In Afghanistan, police need to be out walking the beat, rather than serving as military auxiliaries fighting the Taliban. Crime has undermined public support for the state and makes some Afghans hanker for the brutal, but more predictable, days of the Taliban. Kidnappings of prominent businessmen -- thought to occur with the complicity of police -- are driving away desperately needed capital. The police can still do counterinsurgency work in a law enforcement role. In fact, they'll do it better. Building connections to the communities they are supposed to serve would boost intelligence capabilities and foster crucial support for an unpopular government.

Afghanistan and Pakistan can't fix this problem on their own. Their police forces desperately need training in the neglected areas of evidence collection, forensics, and law. Salaries and conditions must be brought in line with those enjoyed by the military -- and the international community should not shy away from footing the bill.

Monetary support is part of the answer, but let's not forget that a lot has been spent badly so far. International efforts have just now started in earnest and have been poorly coordinated. In the United States, there is no single agency responsible for police training abroad. The U.S. departments of Defense, State, Justice, and Homeland Security, as well as the Agency for International Development, all have police programs that operate independently and without communicating. The new U.S. envoy to South Asia, Richard Holbrooke, should take charge of cleaning up and civilianizing this mess. U.S. service personnel, who serve as police in civilian life, could be at the fore at first, mentoring and training the police in basic law enforcement.

International support for policing, particularly in countries at risk from extremism, needs to be taken more seriously across the board. Today, police in Afghanistan and Pakistan have become quasi soldiers used as little more than cannon fodder. Bolstering their core role as police officers will not be easy or quick, but it might just be the best way to win back the peace. Afghanistan and Pakistan can't afford to wait.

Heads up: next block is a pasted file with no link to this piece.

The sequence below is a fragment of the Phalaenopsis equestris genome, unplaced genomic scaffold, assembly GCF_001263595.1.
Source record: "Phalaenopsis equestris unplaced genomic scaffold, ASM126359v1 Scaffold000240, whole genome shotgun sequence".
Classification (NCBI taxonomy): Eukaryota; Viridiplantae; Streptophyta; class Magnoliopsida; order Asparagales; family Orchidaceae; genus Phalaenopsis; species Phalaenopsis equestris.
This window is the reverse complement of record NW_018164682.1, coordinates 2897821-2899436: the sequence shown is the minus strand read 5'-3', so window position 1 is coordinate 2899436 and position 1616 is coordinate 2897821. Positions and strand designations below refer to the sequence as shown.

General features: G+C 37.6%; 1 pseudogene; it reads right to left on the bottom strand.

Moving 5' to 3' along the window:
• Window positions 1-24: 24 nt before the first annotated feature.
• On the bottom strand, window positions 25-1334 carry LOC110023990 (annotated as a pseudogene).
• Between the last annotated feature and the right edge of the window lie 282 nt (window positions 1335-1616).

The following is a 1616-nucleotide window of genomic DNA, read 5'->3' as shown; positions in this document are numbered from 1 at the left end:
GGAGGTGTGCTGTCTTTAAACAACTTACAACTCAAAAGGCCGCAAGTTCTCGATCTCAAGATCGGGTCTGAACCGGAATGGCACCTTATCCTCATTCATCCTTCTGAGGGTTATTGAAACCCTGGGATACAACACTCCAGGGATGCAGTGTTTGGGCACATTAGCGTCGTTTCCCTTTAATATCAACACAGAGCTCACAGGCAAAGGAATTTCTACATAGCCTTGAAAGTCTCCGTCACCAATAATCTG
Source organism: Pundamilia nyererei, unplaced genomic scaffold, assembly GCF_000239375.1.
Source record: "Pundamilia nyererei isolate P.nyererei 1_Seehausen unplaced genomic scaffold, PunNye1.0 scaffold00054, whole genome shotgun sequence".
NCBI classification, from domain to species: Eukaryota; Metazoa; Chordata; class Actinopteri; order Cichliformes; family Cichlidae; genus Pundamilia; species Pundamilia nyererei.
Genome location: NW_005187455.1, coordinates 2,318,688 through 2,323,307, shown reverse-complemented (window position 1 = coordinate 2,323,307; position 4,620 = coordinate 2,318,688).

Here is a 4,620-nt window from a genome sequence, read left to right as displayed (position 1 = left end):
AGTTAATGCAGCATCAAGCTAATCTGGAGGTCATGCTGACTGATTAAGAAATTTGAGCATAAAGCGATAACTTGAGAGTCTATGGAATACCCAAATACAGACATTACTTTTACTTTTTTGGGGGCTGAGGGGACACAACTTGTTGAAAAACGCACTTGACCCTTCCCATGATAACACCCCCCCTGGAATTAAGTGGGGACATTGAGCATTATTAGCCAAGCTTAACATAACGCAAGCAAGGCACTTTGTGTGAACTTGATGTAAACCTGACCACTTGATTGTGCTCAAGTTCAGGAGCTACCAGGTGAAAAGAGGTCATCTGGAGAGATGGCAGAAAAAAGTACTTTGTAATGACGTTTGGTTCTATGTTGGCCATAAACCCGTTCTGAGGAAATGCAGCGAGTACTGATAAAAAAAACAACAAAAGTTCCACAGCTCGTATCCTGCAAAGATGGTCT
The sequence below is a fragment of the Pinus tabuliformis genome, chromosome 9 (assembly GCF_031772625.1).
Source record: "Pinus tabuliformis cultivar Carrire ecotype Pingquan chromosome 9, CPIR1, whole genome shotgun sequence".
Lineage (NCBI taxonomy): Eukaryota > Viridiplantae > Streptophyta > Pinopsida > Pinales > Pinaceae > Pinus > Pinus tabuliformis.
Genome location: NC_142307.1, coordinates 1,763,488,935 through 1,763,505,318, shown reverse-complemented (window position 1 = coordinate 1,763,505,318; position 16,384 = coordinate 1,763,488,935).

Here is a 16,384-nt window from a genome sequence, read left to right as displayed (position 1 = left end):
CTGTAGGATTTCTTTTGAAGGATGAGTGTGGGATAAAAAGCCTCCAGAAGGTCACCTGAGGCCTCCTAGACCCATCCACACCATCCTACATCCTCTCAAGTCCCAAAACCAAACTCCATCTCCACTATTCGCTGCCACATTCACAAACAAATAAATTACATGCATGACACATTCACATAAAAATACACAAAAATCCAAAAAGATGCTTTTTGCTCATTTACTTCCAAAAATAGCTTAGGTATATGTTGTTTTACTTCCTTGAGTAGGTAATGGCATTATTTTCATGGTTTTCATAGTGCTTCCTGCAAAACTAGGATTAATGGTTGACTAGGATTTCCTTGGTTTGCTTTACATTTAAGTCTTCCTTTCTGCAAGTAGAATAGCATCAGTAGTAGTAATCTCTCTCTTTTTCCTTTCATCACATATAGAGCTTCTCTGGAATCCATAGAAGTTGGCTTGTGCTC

Podcast / Global

Turkey and Russia’s Complicated Relationship

This week on War & Peace, Olga Oliker and Hugh Pope talk to expert Eleonora Tafuro, a research fellow at ISPI, to make sense of the complicated relationship between Russia and Turkey that has veered from collaborative to adversarial, often landing somewhere in between.

Russia and Turkey’s complex relationship sometimes baffles outside observers. In many respects, Turkey and Russia are fierce competitors: Moscow and Ankara back opposing camps in Libya, Syria and Nagorno-Karabakh, and Turkey is a member of NATO – the alliance Russia views as both adversary and threat. Nevertheless, this has not prevented collaboration between the two powers, who share profound economic and cultural ties and have made concerted efforts to deepen diplomatic relations, often to the frustration of Turkey's Western allies. 

This week on War & Peace, Olga Oliker and Hugh Pope talk to Eleonora Tafuro Ambrosetti, a research fellow at ISPI, about Russo-Turkish relations. Eleonora helps unpack the two countries’ complex relationship and sketch out the deep economic and cultural ties connecting them, as well as the numerous sources of tension pitting Ankara against Moscow. She discusses Turkey’s juggling act in balancing relations with the EU and the Kremlin, and how Russo-Turkish relations and soft power shape geopolitics in Central Asia, the Caucasus and Africa. Mainly recorded prior to the massive invasion of Ukraine by Russia in late February, this episode also includes a brief addendum to reflect those events.

Click here to listen on Apple Podcasts or Spotify

N.B. Please note that this episode was recorded in late January 2022.

For more on Turkish foreign policy, check out our Turkey regional page. For analysis on the Ukraine crisis and its global implications, make sure to explore our Ukraine page and read our latest Q&A: “The Ukraine War: A Global Crisis”.

Contributors

Former Project Director, Russia & North Caucasus
Project Director, Türkiye
nigargoksel
Senior Analyst, Türkiye
BerkayMANDIRACI